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ARMSTRONG PCM CEILINGS HELP A NEW HEALTH UNIT KEEP ITS COOL
 

Ceilingsystems from Armstrong were specified for a new Pre-Operative Assessment Departmentand Surgical Admissions Suite at Bristol Royal Infirmary for theirsustainability credentials.

Armstrong’sCoolZonepassive energy-saving tiles were used alongside the manufacturer’s Ultima+range, which is the world’s first complete ceiling range to win Cradle toCradle certification, with a Tegular edge detail on a 24mm suspension grid throughoutthe £2million replacement Surgical Admissions Suite (SAS) and Pre-OperativeAssessment Department (POD).

Some 300m2of the metal CoolZone tiles incorporating Phase Change Material (PCM) whichabsorbs heat during the day and releases it at night to reduce a building’sreliance on air conditioning, feature alongside 300m2 of Ultima+mineral tiles.

The newbuilding, located on the roof of the hospital’s King Edward Building replaces aderelict structure that was carefully demolished with full scaffold protectionto the roof perimeter. In addition, small areas of refurbishment were carriedout within adjacent areas to provide links to two retained towers.

Of modularbuild, the new structure was craned into place, with a road closure and 24-hoursecurity but no hitches or incidents, over a single weekend before being fittedout to provide 15 consulting rooms, nine changing cubicles, reception, waitingareas and associated clinical support services.

The brieffrom University Hospitals Bristol NHS Foundation Trust to CMS Architects was toprovide an enlarged accommodation schedule to facilitate the client’s “Model ofcare” which streamlined two services into one department as part of a £143millioninvestment in the redevelopment of Bristol Royal Infirmary.

The conceptlayout of the building was developed to consider passive design methodsfocusing on thermal mass, orientation, and natural lighting and coolingstrategies in collaboration with end users (staff and patients) andrepresentatives from infection control, hotel services and facilitiesmanagement.

CMS seniorarchitect Paul Rogers said: “The design embraced sustainable thinking from theoutset, with the use of prefabrication construction methods, natural ventilation,maximising daylight with external louvres, and innovative PCM ceiling tiles.

“These areused throughout the building to absorb daytime solar gains and level any peaks,releasing their stored energy by night-time purge ventilation working with the naturalventilation system. This works particularly well as the building is onlyoccupied during the day.”

He added:“The project and building design champion sustainable principles. All materialsspecified were Green Guide A rated as a minimum standard. The PCM tiles enabledthe project to achieve Part L requirements without the need for cooling andthus additional renewables/photovoltaics to offset this increased energy usage.

“It isearly days but client feedback has been very positive, that the environmenteven during hot days has remained pleasant.”

Carefulconsideration was given to the elevation treatment and form of the building tomarry in with the historic King Edward Building which was built in 1902.Engagement with the local planning authority and conservation officer waspromoted from the outset to progress a solution which was affordable andsustainable while in keeping and subservient to the host building.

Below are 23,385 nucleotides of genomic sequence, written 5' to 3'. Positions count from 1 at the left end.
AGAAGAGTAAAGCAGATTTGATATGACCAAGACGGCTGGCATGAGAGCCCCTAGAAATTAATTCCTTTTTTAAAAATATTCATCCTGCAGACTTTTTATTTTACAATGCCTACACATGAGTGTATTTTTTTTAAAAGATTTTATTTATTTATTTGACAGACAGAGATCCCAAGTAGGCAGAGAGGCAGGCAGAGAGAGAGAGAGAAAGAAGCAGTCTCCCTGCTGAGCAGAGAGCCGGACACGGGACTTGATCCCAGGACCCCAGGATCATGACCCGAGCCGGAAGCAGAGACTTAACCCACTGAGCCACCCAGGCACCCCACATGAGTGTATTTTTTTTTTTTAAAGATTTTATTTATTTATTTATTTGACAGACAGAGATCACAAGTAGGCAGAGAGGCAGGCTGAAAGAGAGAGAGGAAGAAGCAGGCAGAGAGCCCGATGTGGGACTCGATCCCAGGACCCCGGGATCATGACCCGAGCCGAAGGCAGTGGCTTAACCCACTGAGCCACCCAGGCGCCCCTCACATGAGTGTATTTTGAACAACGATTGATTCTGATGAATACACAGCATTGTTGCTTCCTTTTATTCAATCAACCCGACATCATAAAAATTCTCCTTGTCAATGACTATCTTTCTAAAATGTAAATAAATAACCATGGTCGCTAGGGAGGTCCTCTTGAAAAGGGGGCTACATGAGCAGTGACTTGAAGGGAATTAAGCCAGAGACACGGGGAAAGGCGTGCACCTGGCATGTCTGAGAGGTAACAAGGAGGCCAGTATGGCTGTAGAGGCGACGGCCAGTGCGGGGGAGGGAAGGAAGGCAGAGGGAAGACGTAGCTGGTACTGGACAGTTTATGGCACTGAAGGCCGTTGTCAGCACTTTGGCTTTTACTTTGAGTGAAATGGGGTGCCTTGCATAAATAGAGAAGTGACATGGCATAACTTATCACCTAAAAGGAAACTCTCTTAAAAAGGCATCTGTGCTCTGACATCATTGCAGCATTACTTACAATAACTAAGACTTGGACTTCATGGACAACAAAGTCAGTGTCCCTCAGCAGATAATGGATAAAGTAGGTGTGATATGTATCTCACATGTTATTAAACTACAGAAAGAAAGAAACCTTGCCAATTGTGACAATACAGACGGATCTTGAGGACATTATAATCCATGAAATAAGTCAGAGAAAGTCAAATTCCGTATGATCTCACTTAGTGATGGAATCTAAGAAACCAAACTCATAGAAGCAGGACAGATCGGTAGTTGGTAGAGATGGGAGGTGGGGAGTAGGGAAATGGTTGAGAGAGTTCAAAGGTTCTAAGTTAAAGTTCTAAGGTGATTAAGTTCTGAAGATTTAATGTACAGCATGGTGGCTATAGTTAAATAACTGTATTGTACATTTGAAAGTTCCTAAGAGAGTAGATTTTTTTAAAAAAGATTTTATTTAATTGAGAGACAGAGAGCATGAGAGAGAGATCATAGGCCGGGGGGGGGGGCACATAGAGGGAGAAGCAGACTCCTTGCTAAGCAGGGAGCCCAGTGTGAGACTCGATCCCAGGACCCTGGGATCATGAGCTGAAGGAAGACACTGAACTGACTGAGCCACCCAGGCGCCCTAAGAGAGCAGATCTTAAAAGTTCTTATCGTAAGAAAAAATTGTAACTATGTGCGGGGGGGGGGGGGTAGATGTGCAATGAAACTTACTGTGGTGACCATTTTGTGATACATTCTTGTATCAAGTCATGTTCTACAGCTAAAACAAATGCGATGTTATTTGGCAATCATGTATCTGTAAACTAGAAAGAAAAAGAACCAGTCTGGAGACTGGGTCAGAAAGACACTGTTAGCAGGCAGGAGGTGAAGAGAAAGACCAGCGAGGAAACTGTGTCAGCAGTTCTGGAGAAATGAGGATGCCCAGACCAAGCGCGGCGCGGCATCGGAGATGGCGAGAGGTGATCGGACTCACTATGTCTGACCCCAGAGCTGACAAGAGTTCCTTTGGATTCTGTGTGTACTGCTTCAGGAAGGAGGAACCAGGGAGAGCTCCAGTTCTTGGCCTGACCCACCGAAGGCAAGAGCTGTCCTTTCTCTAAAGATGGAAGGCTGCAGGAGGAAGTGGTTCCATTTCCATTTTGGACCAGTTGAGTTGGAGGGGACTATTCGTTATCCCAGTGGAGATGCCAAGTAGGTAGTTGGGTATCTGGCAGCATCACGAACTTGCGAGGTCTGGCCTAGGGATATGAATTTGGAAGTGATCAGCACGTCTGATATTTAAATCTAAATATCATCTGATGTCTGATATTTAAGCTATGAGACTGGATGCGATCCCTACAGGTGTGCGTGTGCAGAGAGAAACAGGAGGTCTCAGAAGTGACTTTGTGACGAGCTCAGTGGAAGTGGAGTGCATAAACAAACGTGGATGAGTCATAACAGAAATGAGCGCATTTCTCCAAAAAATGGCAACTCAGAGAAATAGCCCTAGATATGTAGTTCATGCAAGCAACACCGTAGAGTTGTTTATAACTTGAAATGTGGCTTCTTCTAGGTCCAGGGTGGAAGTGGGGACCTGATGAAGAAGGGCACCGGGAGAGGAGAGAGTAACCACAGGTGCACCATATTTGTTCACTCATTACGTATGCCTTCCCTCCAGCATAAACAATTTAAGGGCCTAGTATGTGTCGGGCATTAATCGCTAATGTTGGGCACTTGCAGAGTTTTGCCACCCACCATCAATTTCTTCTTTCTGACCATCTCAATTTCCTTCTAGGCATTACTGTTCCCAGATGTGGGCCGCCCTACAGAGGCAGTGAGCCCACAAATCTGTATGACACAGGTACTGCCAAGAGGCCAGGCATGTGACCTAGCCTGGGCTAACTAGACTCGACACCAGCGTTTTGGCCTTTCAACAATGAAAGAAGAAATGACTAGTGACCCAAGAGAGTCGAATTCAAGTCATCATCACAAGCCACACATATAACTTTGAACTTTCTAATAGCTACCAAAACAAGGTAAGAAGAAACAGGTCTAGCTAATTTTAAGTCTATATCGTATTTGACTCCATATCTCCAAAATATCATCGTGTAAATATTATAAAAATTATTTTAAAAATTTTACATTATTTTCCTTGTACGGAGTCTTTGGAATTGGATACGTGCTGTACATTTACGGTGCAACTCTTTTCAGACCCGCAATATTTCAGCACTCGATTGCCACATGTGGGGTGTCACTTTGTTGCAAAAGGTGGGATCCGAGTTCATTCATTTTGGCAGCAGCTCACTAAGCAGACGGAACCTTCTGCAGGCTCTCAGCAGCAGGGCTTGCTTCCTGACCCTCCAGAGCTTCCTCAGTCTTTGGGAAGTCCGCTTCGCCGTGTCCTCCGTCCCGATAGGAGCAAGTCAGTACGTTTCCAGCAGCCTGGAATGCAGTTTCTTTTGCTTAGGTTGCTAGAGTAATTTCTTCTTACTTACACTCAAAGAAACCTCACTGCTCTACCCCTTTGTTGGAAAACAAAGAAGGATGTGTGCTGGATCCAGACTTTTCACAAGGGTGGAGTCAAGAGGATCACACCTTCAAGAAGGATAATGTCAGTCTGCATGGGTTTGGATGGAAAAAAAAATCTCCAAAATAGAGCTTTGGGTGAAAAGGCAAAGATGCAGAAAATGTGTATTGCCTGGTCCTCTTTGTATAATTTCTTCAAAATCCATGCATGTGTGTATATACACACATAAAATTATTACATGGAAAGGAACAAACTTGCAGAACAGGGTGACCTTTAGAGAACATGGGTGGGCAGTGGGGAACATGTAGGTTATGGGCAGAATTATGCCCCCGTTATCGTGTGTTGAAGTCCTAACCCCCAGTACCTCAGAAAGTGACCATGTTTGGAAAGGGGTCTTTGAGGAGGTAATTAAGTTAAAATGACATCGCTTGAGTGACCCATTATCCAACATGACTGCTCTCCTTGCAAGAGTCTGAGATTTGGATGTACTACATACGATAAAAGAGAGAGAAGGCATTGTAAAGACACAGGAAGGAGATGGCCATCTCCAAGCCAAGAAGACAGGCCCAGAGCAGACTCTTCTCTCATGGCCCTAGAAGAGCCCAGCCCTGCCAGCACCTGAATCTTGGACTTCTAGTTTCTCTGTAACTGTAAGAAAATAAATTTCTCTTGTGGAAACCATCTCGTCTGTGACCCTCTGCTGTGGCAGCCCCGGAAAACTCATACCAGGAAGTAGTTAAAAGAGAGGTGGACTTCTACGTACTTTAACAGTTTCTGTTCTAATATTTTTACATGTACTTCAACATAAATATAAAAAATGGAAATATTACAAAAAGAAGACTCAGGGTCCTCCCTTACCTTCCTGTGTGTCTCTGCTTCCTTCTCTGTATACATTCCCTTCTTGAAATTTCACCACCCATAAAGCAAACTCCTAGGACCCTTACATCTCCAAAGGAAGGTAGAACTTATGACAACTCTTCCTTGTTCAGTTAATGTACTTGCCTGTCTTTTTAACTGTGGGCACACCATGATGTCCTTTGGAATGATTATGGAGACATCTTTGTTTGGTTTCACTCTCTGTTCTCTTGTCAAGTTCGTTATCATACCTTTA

CMSArchitects are regular Armstrong specifiers but this was the first time they hadused the CoolZone system which was installed alongside the Ultima+tiles by specialist sub-contractor Pegasus Interiors for main contractorHalsall Construction, supplied by the Bristol branch of distributor SIGInteriors.

Paul Rogerssaid: “We were initially looking for a PCM product for walls and came acrossthe Armstrong ceiling tiles. The client had requested their standardspecification be followed but due to the fact the project was using the PCMproduct we promoted the use of a common supplier for all ceilingsystems/treatment.”

CoolZoneincorporates BASF Micronal PCM into Armstrong’s plain metal ceiling tiles. Thismaterial – microscopic polymer capsules containing a wax storage medium - isembedded in gypsum and then encased in the metal tile.

On heatingduring the day and cooling at night, the wax melts and solidifies. In this waythe internal temperature is regulated, reducing and even eliminating the needfor air conditioning. During initial tests, the CoolZone tiles delayed theonset of air conditioning by approximately four to five hours in an averageoffice. Not only can this save around 40% of the HVAC energy costs and reducepeaks in demand for air conditioning but it can also help to improve thethermal comfort for the occupants.

Thenext-generation Ultima+ range features a bright white surface, with 87% lightreflectance to help achieve 16% cost savings compared with indirect lighting.

Manufacturedwith up to 64% recycled content and 100% recyclable, it is available in threecore densities that allow specifiers to engineer sound absorption andattenuation for optimum acoustic performance – standard Ultima+giving medium density, Ultima+ OP giving low density and Ultima+dB giving high density, up to 41 dB. 

Pegasus directorRich Shore said: “The CoolZone tiles were easy to use and install and they givea great effect due to their metal finish. They complemented the Ultima+tiles very nicely.

“The wholeproject went smoothly, with all parties in the supply chain cooperating welland the technical support from Armstrong was exceptional.”

To see moreon the project go to http://bit.ly/1EzvGhR.

ENDS 

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